Nathan Englander’s The Ministry of Special Cases introduced me to the history of the disappeared in Argentina in the 1970s. Until reading the book I knew nothing at all about the country or its history, and yet I can’t help feeling I should have known this history, horrific and terrifying as it is.
The novel introduces the military junta, the kidnappings and the murders so slowly and with such hesitance – we first follow a mother, father and son, and then, after the son, Pato, is disappeared, just Lillian and Kaddish – that it isn’t until Kaddish interrogates a navigator on one of the death planes that the full force of the crimes are made clear to the reader. The comic character of Kaddish, forever incapable of doing anything right, likewise contributes to sense of understated violence. Indeed, in very few scenes does the reader encounter descriptions of the imprisonment of the disappeared or the circumstances of their eventual death. With one exception the point of view of the disappeared is never described, an effective way as any, I suppose, to communicate the force of their removal from the world and their families.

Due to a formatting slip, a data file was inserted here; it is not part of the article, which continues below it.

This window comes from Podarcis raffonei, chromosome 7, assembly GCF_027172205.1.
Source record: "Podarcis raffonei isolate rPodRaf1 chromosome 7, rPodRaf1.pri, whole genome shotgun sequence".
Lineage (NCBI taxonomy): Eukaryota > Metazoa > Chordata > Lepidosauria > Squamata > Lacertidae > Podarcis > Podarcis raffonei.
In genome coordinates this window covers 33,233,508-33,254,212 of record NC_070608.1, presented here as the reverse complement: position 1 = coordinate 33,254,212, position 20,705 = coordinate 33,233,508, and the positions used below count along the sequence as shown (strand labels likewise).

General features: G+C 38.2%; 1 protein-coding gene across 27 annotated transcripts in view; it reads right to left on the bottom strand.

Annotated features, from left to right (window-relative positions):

Kaddish and Lillian’s kafka-esque search for information regarding Pato’s whereabouts and the frustrating futility of all their searches are difficult to read. The occasional Kaddish-failure makes these scenes – inexplicably – humouros: a dark humour not often encountered. The poignancy of the novel comes from the fracture between Lilianne and Kaddish and the ultimate decision each reader must make whether to believe with Lillian or to believe with Kaddish, and to know that never knowing might be the most painful part of all.